Colorectal cancers (CRCs) rank as the fourth most frequently diagnosed cancer and second leading cause of cancer-related death overall. An estimated 153,020 people in the United States will be diagnosed with CRCs and it will result in the death of 52,550 individuals as of 2023 (1). Although the incidence of CRCs has remained stable or decreased in highly developed countries over the last several decades, recent advances in screening and diagnostic technologies have led to an increase in the detection of early-stage CRCs, including tumors classified as T1 (2). The current treatment options for T1 CRCs include surgical resection (SR) and endoscopic therapy (ET). SR has traditionally been the mainstay of curative intent treatment, but ET is being increasingly adopted for patients with superficial CRCs due to its advantages in reducing treatment-related adverse events, compared to colorectal surgery in clinical practice, especially in the elderly pupulation (3, 4). Several studies have demonstrated that endoscopic removal of tumors is both feasible and suitable for many T1 cancers (58). However, ET is technically and clinically challenging due to the varied risks of lymph node metastasis (LNM) among T1 CRCs. Approximately 10% of T1 diseases are found to have LNM at the time of diagnosis, and these patients are candidates for radical surgery. For the remaining patients, endoscopic removal is considered sufficient owing to the low risk of LNM. Moreover, the characteristics of colorectal lesions, such as tumor size, location, and histology, may affect the optimal removal method. Therefore, comparing the long-term survival outcomes of ET and SR is crucial for determining the optimal treatment for T1 CRCs. However, there is a lack of population-based studies that have examined the outcomes of ET versus SR among patients with T1 CRCs in the United States.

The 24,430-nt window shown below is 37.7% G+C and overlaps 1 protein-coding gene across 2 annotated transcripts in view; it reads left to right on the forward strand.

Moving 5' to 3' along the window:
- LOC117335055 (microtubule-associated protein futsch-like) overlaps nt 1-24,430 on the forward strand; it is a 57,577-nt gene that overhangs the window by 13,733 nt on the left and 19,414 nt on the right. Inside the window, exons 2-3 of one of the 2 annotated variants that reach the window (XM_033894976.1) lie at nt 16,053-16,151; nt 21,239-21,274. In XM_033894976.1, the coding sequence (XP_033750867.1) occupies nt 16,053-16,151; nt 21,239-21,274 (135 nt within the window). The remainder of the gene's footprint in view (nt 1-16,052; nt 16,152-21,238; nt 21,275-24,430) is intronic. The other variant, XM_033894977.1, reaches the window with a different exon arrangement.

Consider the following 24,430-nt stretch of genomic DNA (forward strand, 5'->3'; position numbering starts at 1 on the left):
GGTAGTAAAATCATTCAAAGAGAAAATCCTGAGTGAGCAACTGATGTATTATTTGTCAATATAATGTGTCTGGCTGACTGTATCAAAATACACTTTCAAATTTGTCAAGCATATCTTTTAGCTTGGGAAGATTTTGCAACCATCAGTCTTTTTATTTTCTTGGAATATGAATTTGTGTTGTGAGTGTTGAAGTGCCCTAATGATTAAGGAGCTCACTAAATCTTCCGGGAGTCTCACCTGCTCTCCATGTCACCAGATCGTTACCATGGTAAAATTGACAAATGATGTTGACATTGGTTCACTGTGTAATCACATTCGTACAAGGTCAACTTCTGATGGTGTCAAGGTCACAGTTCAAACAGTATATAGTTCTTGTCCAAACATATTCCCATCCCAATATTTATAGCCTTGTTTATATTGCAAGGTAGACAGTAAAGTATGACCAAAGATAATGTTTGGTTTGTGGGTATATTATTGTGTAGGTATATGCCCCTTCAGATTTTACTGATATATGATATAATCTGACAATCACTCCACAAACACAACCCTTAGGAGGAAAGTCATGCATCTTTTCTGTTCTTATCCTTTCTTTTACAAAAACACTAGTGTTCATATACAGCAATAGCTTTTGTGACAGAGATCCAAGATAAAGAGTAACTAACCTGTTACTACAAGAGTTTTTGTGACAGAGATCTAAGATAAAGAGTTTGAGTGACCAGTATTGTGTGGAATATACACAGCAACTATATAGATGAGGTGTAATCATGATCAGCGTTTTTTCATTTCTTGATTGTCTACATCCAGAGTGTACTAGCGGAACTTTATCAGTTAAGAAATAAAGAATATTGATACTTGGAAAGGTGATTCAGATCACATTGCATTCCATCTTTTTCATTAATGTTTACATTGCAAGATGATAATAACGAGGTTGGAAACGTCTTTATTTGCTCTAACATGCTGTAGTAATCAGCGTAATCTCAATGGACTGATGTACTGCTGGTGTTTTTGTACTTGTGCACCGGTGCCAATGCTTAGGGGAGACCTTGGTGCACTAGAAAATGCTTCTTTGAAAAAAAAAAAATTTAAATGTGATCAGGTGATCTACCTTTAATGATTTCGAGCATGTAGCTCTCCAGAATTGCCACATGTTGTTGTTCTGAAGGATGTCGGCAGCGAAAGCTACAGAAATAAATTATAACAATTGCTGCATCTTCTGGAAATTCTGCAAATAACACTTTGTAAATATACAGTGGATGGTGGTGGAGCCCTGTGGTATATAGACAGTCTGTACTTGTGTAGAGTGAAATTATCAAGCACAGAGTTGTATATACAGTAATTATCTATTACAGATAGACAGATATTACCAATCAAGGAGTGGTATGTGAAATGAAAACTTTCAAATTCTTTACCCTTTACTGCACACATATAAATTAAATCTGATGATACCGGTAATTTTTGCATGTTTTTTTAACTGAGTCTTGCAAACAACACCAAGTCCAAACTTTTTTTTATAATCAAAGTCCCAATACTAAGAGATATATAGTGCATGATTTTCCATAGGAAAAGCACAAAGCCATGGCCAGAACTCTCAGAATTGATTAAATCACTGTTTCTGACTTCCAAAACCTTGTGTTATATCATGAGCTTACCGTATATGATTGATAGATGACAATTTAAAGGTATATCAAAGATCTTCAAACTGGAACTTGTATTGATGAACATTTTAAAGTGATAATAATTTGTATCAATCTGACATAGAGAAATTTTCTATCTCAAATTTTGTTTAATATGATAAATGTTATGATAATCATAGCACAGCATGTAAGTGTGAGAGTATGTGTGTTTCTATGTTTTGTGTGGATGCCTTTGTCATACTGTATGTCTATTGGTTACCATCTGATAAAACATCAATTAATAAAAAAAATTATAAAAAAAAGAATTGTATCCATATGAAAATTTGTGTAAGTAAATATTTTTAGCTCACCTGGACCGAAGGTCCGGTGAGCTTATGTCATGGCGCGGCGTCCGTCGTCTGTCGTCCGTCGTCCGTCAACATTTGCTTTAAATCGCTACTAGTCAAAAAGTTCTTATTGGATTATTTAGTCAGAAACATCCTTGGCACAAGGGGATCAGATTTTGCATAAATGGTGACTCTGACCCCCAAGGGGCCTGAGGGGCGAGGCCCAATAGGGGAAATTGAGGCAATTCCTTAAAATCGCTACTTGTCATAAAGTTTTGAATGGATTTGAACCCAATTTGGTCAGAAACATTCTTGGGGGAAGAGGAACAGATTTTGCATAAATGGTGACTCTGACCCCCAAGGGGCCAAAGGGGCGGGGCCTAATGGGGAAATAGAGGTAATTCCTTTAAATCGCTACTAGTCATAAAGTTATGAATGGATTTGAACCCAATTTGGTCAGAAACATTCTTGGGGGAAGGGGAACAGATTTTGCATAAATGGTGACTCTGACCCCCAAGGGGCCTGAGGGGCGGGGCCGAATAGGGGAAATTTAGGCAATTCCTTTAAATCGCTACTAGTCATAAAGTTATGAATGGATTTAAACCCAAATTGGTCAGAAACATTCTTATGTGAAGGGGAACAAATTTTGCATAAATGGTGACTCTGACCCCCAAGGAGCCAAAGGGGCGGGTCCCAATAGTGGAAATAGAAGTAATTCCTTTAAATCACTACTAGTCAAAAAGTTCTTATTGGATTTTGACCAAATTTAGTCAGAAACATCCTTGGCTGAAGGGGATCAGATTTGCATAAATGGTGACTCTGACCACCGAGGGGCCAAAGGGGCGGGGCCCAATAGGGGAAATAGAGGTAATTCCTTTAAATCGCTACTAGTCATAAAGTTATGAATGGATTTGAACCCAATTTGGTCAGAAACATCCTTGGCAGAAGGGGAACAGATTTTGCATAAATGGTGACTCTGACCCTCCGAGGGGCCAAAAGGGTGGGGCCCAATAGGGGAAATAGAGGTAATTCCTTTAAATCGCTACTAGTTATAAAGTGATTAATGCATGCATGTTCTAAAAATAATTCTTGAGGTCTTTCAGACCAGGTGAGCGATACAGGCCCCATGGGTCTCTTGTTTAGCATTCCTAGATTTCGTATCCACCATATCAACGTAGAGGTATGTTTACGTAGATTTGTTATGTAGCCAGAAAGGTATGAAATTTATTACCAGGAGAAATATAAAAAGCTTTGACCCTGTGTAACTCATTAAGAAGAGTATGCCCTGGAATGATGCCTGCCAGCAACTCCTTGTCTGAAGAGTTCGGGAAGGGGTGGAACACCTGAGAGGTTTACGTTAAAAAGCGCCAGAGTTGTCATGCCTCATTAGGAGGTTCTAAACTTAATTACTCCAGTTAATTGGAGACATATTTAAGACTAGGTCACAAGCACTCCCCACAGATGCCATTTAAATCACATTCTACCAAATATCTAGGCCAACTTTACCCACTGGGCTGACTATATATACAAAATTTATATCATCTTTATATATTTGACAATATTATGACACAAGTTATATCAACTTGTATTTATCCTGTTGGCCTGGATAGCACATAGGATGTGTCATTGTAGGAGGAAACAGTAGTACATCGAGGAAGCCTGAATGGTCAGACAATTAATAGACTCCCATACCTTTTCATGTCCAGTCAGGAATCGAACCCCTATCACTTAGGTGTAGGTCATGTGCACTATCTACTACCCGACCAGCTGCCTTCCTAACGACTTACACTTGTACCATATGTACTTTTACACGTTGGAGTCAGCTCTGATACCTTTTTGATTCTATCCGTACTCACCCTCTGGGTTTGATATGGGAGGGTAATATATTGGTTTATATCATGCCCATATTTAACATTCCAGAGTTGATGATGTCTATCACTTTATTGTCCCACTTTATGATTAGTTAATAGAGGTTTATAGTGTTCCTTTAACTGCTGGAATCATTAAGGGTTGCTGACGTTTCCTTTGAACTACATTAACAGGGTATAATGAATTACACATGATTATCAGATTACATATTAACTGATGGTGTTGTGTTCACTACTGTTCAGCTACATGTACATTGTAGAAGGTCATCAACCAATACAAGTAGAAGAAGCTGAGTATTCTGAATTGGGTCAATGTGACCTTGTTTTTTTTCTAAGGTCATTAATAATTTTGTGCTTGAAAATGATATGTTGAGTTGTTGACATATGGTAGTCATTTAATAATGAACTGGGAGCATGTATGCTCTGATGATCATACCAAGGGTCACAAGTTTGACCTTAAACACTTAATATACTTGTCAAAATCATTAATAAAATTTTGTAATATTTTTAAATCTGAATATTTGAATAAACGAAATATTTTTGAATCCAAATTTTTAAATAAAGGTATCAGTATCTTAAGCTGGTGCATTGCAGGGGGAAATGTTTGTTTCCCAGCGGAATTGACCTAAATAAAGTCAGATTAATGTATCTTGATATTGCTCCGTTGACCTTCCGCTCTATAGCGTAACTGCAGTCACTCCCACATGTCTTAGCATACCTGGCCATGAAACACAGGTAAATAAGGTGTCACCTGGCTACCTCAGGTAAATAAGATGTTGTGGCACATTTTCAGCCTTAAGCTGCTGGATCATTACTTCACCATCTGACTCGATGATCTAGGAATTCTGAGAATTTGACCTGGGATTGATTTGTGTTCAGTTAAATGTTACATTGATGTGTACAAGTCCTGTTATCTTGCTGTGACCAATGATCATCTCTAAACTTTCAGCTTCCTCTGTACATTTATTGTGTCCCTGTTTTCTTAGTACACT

Early-stage CRCs present several unresolved clinical questions, including the optimal treatment for T1N0M0 CRCs, which is currently unclear due to the limited population-based data comparing the efficacy of ET and SR in Western hemisphere. Therefore, our study aims to evaluate the relative prevalence, demographics, tumor characteristics, treatment, and survival of patients with T1 CRCs in the United States. In addition, we will analyze the effectiveness of ET versus SR in treating T1 CRCs stratified by tumor size and location.

Methods

Data source and patient population

The Surveillance, Epidemiology, and End Results (SEER)-18 registries were used to identify patients with T1 CRCs diagnosed between 2004 and 2018, based on the International Classification of Diseases for Oncology, Third Edition (ICD-O-3). The institutional review board of Qingdao municipal hospital deemed this cohort study exempt from review and informed consent requirement as the data was deidentified and publicly available. And the work has been reported in line with the STROCSS criteria (9).

Patients were then divided into two groups according to their surgical approach used: ET group and SR group. Other studied variables included patient demographic and clinical characteristics. Patient race was coded as white, black, and other. Age at diagnosis was categorized into two groups of <50 years and ≥ 50 years. This age threshold allows us to better capture the disparities in disease characteristics and outcomes between early-onset and late-onset CRCs in our analysis. Tumor characteristics included tumor grade (well-differentiated and poorly-differentiated), size (≤1 cm, ≤2 cm, ≤3 cm, and > 3 cm), histology (adenocarcinoma, mucous, and other), lymph node status (positive and negative), and tumor location (right-sided colon, left-sided colon, and rectum). The primary endpoints were OS and CSS. Patients were excluded if showed a distant metastasis at baseline. And those lacking data on tumor size, surgery, or survival were also not include in our study.